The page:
1 Heretaunga Street, Palmerston North      Ph 06 356 6606
AutoViewer requires JavaScript and the Flash Player. Get Flash here.

Frequently Asked Questions

What is a hospice?
Hospices are for people who have an illness for which no cure can be anticipated. The aim of this care is to maximise the quality of a person’s life through care that extends beyond the physical needs of a person to their emotional, social and spiritual needs as well.

What services does Arohanui Hospice provide?
Hospice provides inpatient care in a purpose-built Palmerston North facility, but the majority of patients are cared for in their own home or aged-care facility.

An activities-based day programme provides a friendly and relaxing change of scene with creative activities and support provided. Arohanui Hospice also offers a range of family support and social work services, counselling, pastoral support, bereavement support, 24-hour telephone advice, a pharmacist, and massage.

Hospice services are provided by a multidisciplinary team including doctors, nurses, social workers and counsellors, bereavement and pastoral support workers, and a pharmacist. The hospice also works collaboratively with other care providers in the community such as general practice teams, hospitals, residential care facilities, district nurses, Maori health providers, support agencies and the Cancer Society.

Is it true that once you go to a hospice you’re unlikely to leave?
No. Many patients spend a short time in hospice for symptom control and pain management, or respite care, before returning home where their care is continued. Most of the care hospice provides takes place within the community at the patient’s own home.

What does hospice care cost?
Hospice care is free of charge to patients and their families. Arohanui Hospice is only partly funded by the government and the remainder needed to ensure services remain free, is raised from the community through fundraising activities. Volunteers help to keep operating costs down by giving their time.

Are hospices scary places?
No. Hospices are warm, caring places, which provide the highest possible standard of care to people at their most vulnerable. Their emphasis is on improving a person’s quality of life and to support their family, whanau and friends.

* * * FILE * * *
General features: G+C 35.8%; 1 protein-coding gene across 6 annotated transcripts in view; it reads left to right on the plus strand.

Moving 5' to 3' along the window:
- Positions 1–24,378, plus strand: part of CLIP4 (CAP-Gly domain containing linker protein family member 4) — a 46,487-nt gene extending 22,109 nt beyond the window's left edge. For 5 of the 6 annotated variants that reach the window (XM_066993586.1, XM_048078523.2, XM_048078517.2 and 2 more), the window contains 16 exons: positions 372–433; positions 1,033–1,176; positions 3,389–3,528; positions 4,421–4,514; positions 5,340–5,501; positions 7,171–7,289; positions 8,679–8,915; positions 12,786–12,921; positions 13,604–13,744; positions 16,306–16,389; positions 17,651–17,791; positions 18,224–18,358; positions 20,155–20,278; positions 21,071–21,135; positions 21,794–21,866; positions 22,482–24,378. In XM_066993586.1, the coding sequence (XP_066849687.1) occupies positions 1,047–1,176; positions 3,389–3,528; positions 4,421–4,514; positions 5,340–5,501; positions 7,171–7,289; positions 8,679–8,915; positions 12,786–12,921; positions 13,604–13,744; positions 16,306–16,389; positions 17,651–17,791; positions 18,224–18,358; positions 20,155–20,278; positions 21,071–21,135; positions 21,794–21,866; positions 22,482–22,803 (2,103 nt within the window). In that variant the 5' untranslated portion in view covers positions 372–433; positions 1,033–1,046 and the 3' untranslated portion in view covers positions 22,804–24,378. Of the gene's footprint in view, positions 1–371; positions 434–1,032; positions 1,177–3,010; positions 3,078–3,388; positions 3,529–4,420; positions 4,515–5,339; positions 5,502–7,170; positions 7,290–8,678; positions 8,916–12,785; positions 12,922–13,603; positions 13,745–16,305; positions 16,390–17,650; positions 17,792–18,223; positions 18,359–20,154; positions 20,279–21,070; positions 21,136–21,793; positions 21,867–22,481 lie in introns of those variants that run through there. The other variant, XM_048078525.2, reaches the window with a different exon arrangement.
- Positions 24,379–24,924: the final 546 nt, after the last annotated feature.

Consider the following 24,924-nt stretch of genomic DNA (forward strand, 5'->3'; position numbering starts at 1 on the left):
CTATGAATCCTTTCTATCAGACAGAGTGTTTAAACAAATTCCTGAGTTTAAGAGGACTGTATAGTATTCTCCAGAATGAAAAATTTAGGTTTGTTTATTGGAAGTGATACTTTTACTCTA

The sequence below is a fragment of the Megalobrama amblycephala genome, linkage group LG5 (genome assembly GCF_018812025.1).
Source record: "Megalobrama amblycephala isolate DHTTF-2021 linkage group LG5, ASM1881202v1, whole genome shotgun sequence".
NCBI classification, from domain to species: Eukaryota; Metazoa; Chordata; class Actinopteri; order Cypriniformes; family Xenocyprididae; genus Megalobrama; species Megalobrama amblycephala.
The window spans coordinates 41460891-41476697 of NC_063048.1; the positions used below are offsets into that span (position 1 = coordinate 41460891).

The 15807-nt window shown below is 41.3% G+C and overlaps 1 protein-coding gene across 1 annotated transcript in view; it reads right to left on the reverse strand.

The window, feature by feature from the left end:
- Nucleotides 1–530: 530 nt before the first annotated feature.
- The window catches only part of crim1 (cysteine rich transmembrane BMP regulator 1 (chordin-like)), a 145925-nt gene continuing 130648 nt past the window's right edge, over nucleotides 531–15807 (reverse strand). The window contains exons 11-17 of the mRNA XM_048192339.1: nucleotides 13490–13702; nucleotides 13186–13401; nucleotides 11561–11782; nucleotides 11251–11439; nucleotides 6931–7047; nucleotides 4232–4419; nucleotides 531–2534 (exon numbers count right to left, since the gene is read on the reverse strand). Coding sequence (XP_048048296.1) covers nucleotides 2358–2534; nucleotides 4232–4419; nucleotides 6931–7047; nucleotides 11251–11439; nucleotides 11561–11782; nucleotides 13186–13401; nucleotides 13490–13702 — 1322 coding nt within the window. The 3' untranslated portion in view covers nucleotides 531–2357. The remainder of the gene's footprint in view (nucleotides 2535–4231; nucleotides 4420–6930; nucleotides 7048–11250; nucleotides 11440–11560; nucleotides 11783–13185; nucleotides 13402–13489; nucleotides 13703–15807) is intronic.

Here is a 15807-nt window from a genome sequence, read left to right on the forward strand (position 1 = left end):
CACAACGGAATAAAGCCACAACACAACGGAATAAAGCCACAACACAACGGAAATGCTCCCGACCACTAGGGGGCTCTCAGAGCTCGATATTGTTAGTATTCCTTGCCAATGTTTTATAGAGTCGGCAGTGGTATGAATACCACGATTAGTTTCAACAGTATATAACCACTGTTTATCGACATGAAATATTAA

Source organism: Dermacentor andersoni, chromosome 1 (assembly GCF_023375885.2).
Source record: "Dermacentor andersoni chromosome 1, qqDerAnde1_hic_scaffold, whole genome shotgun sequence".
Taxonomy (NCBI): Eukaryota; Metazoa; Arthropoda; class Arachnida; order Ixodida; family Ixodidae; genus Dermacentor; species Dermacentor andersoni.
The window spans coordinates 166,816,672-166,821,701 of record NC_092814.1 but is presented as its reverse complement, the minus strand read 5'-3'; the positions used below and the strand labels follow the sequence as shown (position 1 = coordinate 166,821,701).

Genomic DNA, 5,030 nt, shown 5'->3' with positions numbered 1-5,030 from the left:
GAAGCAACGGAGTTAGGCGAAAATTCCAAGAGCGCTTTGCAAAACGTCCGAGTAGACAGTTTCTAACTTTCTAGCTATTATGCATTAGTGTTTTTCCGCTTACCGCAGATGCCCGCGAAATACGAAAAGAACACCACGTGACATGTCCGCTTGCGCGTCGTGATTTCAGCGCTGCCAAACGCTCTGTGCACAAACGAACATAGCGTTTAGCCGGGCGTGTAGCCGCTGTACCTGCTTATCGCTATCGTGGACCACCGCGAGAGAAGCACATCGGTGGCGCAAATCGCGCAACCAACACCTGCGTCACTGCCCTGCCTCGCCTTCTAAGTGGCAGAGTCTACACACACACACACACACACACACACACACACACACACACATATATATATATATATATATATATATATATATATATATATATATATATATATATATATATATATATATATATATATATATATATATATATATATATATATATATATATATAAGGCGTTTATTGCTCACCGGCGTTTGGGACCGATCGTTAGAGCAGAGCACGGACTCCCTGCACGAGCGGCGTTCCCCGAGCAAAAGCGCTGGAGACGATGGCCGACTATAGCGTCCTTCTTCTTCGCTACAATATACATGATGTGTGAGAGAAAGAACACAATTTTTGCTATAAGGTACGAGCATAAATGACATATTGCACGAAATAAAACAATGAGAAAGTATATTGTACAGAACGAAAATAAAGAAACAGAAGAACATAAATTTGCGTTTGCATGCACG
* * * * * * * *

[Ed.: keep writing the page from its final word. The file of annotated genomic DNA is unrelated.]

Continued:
Who can qualify for hospice care?
Hospice is here to help anyone living with a life-limiting illness. Most who use this service are people with cancer, but include patients in advanced states of other illnesses such as respiratory or heart disease, motor neurone disease or HIV-AIDS. Patients are referred by their general practitioner or other health specialist.

What does hospice do to help the family?
Hospice care not only focuses on the patient, but also supports their family, whanau and friends. Hospice provides social work and family support professionals to offer personal and practical support to the families of patients. Arohanui Hospice has an open-door visiting policy, welcoming patients’ family and friends. Limited overnight accommodation is also available to those who wish to stay on the premises.

Although hospice can sound like a scary place, in reality it is an inviting, comforting support-network, which provides care of hundreds of patients and their families, aiming to make each patient’s quality of life the best it can be.

Arohanui Hospice - Palmerston North, New Zealand - KBP_6938 - credit Kevin Bills Photography
Arohanui Hospice - Palmerston North, New Zealand - KBP_7105 - credit Kevin Bills Photography
Arohanui Hospice - Palmerston North, New Zealand - P_Gallery
Arohanui Hospice - Palmerston North, New Zealand - KBP_7081 - credit Kevin Bills Photography
Arohanui Hospice - Palmerston North, New Zealand - H_Gallery
Arohanui Hospice - Palmerston North, New Zealand - KK_Gallery
Arohanui Hospice - Palmerston North, New Zealand - KBP_7057 - credit Kevin Bills Photography
Arohanui Hospice - Palmerston North, New Zealand - L_Gallery